them with a hose cart. These vol-
unteers, however, did excellent ser-
vice and prevented several confla-
grations, notwithstanding the dis-
advantages they labored undey_
The Denison News told this yarn
on the Huntsville Item: “The Item
ia now printed on type brought by
Ben Franklin to Philadelphia from
England, and is supposed to have
been originally purchased from a
French foundry.” There were a
good many tough looking papers in
Texas twenty years ago, the era of
hand presses, especially when
‘‘worked off” during the prevalence
of a “norther.”_„Twenty yeara
capital building at Albany_A
boy was born to Dr. H. S. G. Berry
Wednesday, Oct. 30_John Hines
and Lee McMurtry shipped 900
bead of cattle to Gregory, Cooley
Ac Co. Oct. 27__Rev. Kone re-
tired at pastor from the Baptist
church_The Denison News of
Oct. 31 noted the arrival of a vet-
eran of Texas’ war for independence
from California, Mr. James Morris.
He took part in the battle of San
Jacinto where Santa Anna
set forth in the state democratic
platform, and denouncing demo-
cratic paper* that showed oppoti- j U £mr
lion as traitor* to their party if Mr.
Bailey had been an expansionist ?
them *0 Seep the
You’re right, old boy.
Is one of the most thorough and
practical institution* in North Texas.
A night-class will be organised in
•ith them, and the
paWk *0 thro*
mark their good* down la
and sre not too Mingy
Touch ’em up enla
was | All person* will take notice that the
c.pui,«i _ .Tb. b.b> o( go.,
Chickasaw nation | the e*ute of E. Poe Hanks, deceased.
Burney of the
died Oct. 30
haring claim* again*! the
deoeefcotare required to
ago Gov. Coke denied the power of
the government to make money out
of bits of paper, and said gold
should be the basis_Cattle were
driven from Fort Worth to Deniton
for shipmefit north___Dr. J. C.
Feild let the contract Oct. 28 for the
erection of his brick business bouae
lower Main street_James
Tobin, brother of Pat, had hia right
thumb badly mathtfi at McAlesier
while coupling cars—Dan Grow-
man was living at Muskogee twenty
year* ago_ .The Fort Yuma
and Fort Worth stage coach was
held up by two masked men on the
morning of Oct. 39, thirteen miles
from Fort Worth. There were five
passengers, including Major J. T.
Chickester, chief of the stage line,
and they were made to throw vp
their hands and get o^t. The rob-
bers tbfty relieved them ot their val-
yables, and also went through the
‘89s. appointed administrator of
>c of E. Poe
Robert Roas . | * »*1 puesuua hart
C >L Lr fc T L J W C*tmte ol sold ^CCtwau* -cquucu tu
tire man on the M. K. & l. had hit present the same within the required
leg crushed near Limestone Gap, I. ■ 'j* *“*• I^-T1r“klY.DC* *nd postoftce *d-
•r it u u. . rx dr*“u L>enWon. Texas.
L. He was brought to Denison 28 4t G. L. Buutro»u.
and Dr. Acheson amputated the
limb__The News the last of
October announced the marriage of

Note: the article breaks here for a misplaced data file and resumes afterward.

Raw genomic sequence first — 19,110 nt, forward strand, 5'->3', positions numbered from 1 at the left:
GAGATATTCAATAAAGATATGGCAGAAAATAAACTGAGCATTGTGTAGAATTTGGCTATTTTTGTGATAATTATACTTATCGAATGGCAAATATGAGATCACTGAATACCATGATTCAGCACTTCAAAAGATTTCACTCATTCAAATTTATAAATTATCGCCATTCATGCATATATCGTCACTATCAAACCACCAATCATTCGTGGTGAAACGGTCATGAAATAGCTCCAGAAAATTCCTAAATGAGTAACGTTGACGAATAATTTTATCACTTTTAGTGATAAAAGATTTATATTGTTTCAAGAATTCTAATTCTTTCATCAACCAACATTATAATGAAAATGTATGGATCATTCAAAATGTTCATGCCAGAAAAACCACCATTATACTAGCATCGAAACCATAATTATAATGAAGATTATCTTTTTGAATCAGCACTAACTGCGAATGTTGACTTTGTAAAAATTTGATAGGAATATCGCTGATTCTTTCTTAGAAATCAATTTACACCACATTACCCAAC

Charley W. Salisbury in Sedalia,
Mo-Addison Lee was traveling!
for the grocery house of Hanna, j
Owens & Co. in the fall of 1878__
It is just twenty years since Uncle
Billy Burch had that thrilling es-
capade with his pet bear which had
escaped and took refuge in Owen
McCarthy’s hardware store, on the
corner now occupied by Madden,
Graham & Co. Burch grappled
with his bear and the latter em-
braced Burcb. During the tussle j
for the mastery,) stoves were over-
turned and the rattling of tinware
soon attracted a crowd. Burch j
fought tor his life and yelled for
some one to kill the brute with an
•x, but Denison’s famous bear!
hunters hadn’t arrived. Finally
Burch got away, but hit clothing
looked as though it had been
through a thrashing machine.
ATTEND HAAS RAW'S ACADEMY,
Denison. Texas, for
training in the literary and 1
cial branches. A night-dans
be organized in January.
Dr. J. C. Feild can be
from 9 o’clock till 13, and I
till 6 at hia office in Feild
323 Main street, upstair*. Te
phone connection. 27-41
Penmanship, hrokhotping, short-
hand, and typewriting, at Har-|
•haw's Academy, Denison, Texas.
The best methods are employed.
A night -class will be organised in
nr ANTED-SEVERAL TRUSTWORTHY
Tl ptnoa* ia tkl* rtua to
1 **4 muSjt
‘ * at
Woe * r**> u4 up*****— dtfiilu.
■m, so !••• Misty. Mwlkl) hi.
EbcIomI mU *ddr****4 lUapJ «a
rt E . H«, -
It I* M*isly
Pn*., Dot m, ekiesa*. m-i*
Mrs. Emma Thompson offers her
services to the ladies of Denison as
a nurse. City references on appli-
cation. Address or cell nt No. 1001
Want Main street. at-tf
Dewey Fought! j
How he snuffed oat the whole fleet with owe quick,.
sharp, decisive blow! That was the bright, particular
star of the war 1
The Dewey of the Shoe world is Sela, Schwab A Co.,
makers of the famous SEL2 SHOES, which
have won more victories and conquered
more territory than any otber shoes in the
world, because they outclass all other shoes
for the price and have the same directness
of winning their wav that Dewey showed.
Come and look at them and see If a triad pair
will not prove them victorious winning
If you are in need of Clothing or anything ia tbs Furnishing
Goods line we can satisfy your wants, be they large or stnalL
Just think of it, a good wool cheviot suit at $4.50, sixes from 34
A good suit for a boy, sixes from 14 to 19 years, at only $3.50.
50 dozen Jersey knit fleece-lined undershirt* snd drawers et
50c a garment.
Come around and let us show you every day bargains. We
mark everything ia plain figures and one price to all.
Remember the name when you call agaia.
0. S. CLOTHING GO.
209 Main 8tr$et*
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The Sunday Gazetteer. (Denison, Tex.), Vol. 17, No. 29, Ed. 1 Sunday, November 6, 1898, newspaper, November 6, 1898; (texashistory.unt.edu/ark:/67531/metapth572295/m1/1/: accessed January 18, 2019), University of North Texas Libraries, The Portal to Texas History, texashistory.unt.edu; crediting Grayson County Frontier Village.